There is no player more polarizing on the Rangers right now than Kevin Shattenkirk. There are only two sides to the spectrum: Love him, or hate him. There appears to be no middle ground with Shattenkirk. A lot of that has to do with how the defense position is viewed, and how that view is evolving. Regardless, Shattenkirk is a Ranger and he is still one of the better defensemen on the team.
When the Blueshirts signed him to his four year, $6.6 million deal, he was expected to be the 1RD to keep the Rangers relevant. Now the Rangers being awful is far from his fault, but it is also fair to say that Shattenkirk hasn’t exactly met expectations. Shattenkirk put up a full season career worst 2-26-28. That was in 73 games.
Despite his career worst numbers, Shattenkirk was still the second-leading scorer on the Rangers’ blue line to Tony DeAngelo. He was the only defenseman to post an xGF% above 50% at 50.75, and his GF% of 45.24% indicates that his results were actually under the expected output based on his stats, meaning there was some bad luck involved. The 6.61 on-ice SH% of the entire team while Shattenkirk was on the ice also lends credence to this argument.
With Shatty, you expect the offensive numbers to pick up the defensive numbers. The funny thing is that is not the case at all. Shatty was second on the team in xGF/60 at 2.35, which is expected. His xGA/60 of 2.28 though is actually second best on the team to Fredrik Claesson. So Shattenkirk’s “defensive woes” that everyone talks about are fairly overblown (although there is a case for a few strong games propping up a lot of weak ones).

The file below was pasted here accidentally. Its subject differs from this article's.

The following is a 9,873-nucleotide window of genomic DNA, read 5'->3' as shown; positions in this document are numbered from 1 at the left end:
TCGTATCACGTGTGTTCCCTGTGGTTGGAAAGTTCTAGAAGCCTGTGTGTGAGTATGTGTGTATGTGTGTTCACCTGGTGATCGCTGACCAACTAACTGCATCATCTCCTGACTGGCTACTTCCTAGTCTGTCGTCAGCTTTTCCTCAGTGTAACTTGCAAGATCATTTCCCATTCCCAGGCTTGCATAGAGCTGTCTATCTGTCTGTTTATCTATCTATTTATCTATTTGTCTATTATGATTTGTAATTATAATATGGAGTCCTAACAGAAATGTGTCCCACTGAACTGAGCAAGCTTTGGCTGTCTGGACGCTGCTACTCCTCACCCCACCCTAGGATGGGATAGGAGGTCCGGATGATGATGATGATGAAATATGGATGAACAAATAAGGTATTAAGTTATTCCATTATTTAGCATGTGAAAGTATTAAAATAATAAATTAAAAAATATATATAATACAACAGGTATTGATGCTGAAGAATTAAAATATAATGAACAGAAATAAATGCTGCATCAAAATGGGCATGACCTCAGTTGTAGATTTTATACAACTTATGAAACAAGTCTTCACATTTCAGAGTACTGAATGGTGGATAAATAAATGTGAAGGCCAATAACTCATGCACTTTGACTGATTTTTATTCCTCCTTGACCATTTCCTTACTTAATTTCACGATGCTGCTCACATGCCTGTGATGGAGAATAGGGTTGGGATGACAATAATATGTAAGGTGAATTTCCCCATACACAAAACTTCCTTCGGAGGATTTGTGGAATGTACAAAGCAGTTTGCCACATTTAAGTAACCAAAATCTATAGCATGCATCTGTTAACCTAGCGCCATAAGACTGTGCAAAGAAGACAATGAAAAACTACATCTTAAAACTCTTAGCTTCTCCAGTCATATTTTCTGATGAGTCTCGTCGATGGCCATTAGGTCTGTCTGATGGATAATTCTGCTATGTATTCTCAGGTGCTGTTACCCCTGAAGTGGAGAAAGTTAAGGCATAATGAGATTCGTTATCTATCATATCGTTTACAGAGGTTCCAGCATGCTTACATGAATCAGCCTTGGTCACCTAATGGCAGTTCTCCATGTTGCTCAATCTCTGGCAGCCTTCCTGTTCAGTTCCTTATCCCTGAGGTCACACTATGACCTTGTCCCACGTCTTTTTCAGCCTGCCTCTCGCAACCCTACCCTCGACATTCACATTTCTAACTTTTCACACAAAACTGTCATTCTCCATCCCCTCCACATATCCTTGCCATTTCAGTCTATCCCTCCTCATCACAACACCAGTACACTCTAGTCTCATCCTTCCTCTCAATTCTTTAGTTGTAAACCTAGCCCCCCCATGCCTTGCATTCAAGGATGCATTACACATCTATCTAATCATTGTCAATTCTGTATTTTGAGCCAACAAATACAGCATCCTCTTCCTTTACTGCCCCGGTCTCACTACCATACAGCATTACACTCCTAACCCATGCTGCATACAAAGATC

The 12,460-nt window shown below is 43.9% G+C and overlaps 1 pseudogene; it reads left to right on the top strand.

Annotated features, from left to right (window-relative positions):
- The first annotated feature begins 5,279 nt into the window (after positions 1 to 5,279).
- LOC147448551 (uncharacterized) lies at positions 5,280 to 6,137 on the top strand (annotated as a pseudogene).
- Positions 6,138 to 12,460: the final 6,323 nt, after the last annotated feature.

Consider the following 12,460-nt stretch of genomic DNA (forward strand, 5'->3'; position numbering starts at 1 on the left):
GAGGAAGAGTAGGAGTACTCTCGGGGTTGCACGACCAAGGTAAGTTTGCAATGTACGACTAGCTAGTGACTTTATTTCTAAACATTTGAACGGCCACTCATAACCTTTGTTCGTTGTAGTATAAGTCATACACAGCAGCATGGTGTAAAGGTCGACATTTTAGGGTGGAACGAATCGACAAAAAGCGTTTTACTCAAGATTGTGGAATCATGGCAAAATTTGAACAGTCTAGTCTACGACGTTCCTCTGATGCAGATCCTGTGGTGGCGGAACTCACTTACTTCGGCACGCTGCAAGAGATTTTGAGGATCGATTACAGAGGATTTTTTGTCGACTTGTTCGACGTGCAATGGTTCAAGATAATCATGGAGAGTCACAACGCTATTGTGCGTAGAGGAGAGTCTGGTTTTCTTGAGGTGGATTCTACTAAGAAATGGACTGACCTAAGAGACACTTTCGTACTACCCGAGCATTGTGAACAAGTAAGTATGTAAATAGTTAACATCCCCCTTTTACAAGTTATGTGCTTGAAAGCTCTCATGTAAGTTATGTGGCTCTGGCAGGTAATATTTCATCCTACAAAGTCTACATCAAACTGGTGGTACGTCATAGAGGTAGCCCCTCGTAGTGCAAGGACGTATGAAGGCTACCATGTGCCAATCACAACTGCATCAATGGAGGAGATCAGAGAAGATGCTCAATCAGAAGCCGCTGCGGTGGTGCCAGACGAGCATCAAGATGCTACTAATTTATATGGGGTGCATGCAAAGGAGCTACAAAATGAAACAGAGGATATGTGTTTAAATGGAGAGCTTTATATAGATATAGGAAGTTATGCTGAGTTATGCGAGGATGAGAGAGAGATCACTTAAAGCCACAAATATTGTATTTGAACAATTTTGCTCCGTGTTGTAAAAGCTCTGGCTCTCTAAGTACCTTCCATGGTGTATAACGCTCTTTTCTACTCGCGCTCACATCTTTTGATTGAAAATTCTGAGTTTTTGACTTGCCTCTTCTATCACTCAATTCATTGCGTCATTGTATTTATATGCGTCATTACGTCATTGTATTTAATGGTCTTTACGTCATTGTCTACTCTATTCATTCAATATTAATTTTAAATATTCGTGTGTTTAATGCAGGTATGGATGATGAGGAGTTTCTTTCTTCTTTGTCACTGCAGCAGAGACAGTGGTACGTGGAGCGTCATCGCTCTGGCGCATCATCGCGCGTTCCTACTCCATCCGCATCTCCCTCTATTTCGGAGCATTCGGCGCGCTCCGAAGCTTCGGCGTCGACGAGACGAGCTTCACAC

We all know what Shattenkirk offers offensively, so his impact there shouldn’t surprise anyone. But let’s take a deeper dive into shot locations against.
Here we see how the opposition fairs when Shattenkirk is on the ice. The right side, front of the net area has some good amount of red, but it is largely shifted to the left side. Now to be fair, the argument against Shattenkirk defensively is that he’s largely out of position, leaving the LD to cover for him. This chart doesn’t necessarily prove or disprove that argument. We can only look at shot locations when he’s on and off the ice.
Here’s the impact when Shatty is off the ice. Two things to take note of:
- The threat level jumps to 16% from 2%, and
- The red area almost triples in size in front of the net.
This leads me to believe that Shattenkirk’s impact on the defensive side of the puck is largely understated and under appreciated. It’s not a perfect analysis, but we’ve looked at quantity of shots against, quality of shots against, and shot locations. Sometimes, you just need to take a step back from your own assumptions and realize that Shattenkirk may actually be a good defenseman, as well as an offensive driver. They aren’t mutually exclusive concepts.